You might not know it from looking at this site, which seems to be all over the place, but I spend most of my time helping others, in some capacity, to promote their books and projects to the rest of the world, primarily through the publicity group Aid & Abet, which I coordinate along with my friend Matt Dineen.
What I do is, essentially, sales. It’s selling an author or their book to a writer at a magazine or to a host at a venue. “Sales,” in general, feels pretty gross, because potentially, I could fall into that loathsome set of people that self-promote constantly or who push their materials on you at inappropriate moments or try to sell you things you don’t need or want. Or who fuel consumption. Really, though, I think of it as a lot more (and better) than that – publicity can be all about helping authors/filmmakers/organizations connect with people who really want to know that they or their project exists. You know, like that moment when you find an amazing book and think to yourself, why did it take me so long to discover this? I look at my job as helping people connect with others who will be excited about their work. That feels pretty good.
Plus, and this is the good part for me, I get to choose the people that I work with so I get to interact with people who I am really excited about. And I’ve been really lucky over the years to work with people like Ted Nace, Raj Patel, and David Solnit, who I just think are really cool.
Anyway, the entire purpose of this post is to tell you that I’ve recently started working as the staff publicist for the Hesperian Foundation.
A lot of my friends/peer group have never heard of Hesperian before, though a few have heard of their book “Where There is no Doctor” (pictured to the left), which I first purchased myself around 1996. I still have my copy, along with “Where there is no Dentist.” You know, comes in handy when you don’t have health insurance.
Anyway, I’ve had a couple of (awesome) friends who have worked at Hesperian over the years, and when I heard they were hiring a publicist, I thought – hey! That’s what I do! Maybe I could do that for them!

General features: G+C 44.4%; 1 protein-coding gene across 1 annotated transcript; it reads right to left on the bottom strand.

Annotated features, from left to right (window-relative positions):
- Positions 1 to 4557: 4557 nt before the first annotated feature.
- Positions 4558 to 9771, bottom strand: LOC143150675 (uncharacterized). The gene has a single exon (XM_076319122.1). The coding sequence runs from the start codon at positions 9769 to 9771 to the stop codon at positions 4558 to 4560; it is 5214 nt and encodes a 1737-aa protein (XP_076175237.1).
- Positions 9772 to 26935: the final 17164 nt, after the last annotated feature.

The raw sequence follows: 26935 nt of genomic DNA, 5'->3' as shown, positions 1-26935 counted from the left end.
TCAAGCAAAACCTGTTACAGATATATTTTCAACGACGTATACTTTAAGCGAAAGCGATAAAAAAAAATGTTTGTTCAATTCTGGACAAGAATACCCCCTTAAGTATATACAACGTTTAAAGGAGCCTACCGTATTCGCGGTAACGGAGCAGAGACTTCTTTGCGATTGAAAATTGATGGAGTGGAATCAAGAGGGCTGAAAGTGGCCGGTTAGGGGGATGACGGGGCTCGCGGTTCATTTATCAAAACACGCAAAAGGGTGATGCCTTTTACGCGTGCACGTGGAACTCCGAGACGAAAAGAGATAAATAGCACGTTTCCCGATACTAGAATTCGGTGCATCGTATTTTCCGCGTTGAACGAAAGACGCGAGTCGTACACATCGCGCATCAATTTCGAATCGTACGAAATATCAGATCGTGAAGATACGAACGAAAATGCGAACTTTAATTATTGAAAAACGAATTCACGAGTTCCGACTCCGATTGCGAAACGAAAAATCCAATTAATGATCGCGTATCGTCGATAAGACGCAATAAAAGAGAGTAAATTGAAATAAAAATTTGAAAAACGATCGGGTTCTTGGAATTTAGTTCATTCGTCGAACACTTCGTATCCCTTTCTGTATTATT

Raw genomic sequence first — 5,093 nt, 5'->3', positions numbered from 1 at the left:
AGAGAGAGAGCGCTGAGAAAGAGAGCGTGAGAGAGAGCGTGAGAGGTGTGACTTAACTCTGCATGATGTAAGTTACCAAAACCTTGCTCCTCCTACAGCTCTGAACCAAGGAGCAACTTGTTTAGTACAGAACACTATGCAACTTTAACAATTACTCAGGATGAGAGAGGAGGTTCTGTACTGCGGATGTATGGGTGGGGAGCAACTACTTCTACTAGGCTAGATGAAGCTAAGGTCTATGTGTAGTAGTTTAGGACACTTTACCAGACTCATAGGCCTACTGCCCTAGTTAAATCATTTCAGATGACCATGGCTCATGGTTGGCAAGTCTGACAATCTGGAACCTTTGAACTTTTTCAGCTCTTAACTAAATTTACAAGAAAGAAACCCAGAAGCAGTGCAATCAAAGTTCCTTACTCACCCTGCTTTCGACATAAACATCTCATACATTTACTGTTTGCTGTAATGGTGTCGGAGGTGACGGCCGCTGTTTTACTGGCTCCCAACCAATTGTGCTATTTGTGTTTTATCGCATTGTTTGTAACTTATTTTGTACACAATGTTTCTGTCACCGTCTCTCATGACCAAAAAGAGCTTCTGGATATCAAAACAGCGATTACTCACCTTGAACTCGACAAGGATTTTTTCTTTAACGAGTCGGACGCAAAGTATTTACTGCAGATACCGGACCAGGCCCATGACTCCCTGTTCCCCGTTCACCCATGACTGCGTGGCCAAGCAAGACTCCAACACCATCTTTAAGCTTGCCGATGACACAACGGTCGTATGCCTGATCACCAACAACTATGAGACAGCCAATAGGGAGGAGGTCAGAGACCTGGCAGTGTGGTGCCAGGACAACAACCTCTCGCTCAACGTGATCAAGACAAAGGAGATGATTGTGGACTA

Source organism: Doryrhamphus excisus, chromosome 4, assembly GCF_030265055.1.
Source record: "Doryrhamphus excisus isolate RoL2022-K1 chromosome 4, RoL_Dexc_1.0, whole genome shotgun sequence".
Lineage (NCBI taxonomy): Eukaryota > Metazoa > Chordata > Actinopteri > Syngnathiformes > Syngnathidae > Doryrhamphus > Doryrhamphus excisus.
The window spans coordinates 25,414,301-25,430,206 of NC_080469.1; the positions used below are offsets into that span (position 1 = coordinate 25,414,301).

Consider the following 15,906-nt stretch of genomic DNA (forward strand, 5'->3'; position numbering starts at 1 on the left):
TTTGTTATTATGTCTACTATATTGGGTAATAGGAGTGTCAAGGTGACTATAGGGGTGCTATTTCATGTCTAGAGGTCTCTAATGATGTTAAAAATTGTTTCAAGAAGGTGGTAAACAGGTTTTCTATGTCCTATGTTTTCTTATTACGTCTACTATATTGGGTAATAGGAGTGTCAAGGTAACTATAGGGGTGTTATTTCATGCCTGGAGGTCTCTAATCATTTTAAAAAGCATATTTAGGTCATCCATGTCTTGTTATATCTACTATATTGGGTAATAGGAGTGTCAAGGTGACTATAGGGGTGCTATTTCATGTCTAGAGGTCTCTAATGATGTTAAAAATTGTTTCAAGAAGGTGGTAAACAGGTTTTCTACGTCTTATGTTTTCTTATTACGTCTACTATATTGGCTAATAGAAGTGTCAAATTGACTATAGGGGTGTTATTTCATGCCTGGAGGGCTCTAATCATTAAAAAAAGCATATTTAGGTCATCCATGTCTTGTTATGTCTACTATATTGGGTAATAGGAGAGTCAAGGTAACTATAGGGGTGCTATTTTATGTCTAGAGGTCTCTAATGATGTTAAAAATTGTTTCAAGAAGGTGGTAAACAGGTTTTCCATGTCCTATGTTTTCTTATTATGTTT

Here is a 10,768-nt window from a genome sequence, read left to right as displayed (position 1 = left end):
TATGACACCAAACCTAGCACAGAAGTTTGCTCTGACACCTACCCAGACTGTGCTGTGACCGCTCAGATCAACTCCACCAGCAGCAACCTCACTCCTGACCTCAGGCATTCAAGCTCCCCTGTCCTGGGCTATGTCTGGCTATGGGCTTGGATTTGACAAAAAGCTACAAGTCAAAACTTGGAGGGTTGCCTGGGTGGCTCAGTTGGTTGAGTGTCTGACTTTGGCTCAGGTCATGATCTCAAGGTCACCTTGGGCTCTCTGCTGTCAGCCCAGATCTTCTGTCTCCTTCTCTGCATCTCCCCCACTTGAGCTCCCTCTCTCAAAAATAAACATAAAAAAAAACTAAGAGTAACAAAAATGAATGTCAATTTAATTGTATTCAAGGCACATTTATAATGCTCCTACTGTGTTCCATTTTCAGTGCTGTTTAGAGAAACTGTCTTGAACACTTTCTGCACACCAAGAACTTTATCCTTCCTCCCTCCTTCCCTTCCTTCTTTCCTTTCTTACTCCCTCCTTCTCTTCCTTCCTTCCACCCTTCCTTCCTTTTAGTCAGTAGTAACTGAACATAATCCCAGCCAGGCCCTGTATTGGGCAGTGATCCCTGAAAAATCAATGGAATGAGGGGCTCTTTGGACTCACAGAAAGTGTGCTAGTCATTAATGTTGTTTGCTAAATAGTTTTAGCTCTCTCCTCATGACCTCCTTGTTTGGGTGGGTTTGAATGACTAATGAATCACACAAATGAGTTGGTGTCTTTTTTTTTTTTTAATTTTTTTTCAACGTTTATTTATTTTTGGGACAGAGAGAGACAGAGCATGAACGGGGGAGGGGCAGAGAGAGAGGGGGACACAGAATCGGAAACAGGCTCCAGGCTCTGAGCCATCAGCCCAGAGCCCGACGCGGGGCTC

Well, now that I’ve officially worked with Hesperian for a few weeks, I’ve found out a lot more about them that I think is really awesome, and since most of my friends know nothing about them, I thought I would share – because 1. you might be excited about the books that they publish, and 2. you might want to support their work.
So, from their “philosophy” page on their website: “Poor people throughout the world lack basic health care because it is priced beyond their means or because services are too far away. The affordable services that do exist are being threatened by global economic policies that force governments to cut budgets for health, education and social services.” And:
- Health is a fundamental right for all people.
- Health information should be shared.
- People can and should take the lead in their own health care.
- Women and men with little or no formal education can understand, apply and share medical information if it is presented simply and appropriately.
- Educational materials are most effective when the people who use them are involved in their development from the beginning stages.
- Health programs should be practical, accessible and respectful of the knowledge, experience and resources already existing in communities.
- To achieve good health, communities must address the underlying causes of poor health, such as: poverty, discrimination, harmful traditional beliefs and unjust social structures.
Um, really? Because that’s pretty awesome. And I 100% support all of those things. I know a lot of people think that Hesperian’s materials are intended for (and indeed, the look of the materials suggests this) Peace Corps volunteers working in some rural village in Africa. But especially that whole part about healthcare being for everyone and it being unavailable because of cost –well, it sounds like that applies here in the U.S., too. Since the first book, “Where there is no Doctor,” they’ve gone on to publish more health empowerment titles in English and Spanish, most of their materials are available for free as a download, and their open copyright policy means that they have worked with many other organizations to translate Hesperian materials into an astounding number of other languages.
And, they treat their employees well. And the office was closed for May Day. And all the people are nice.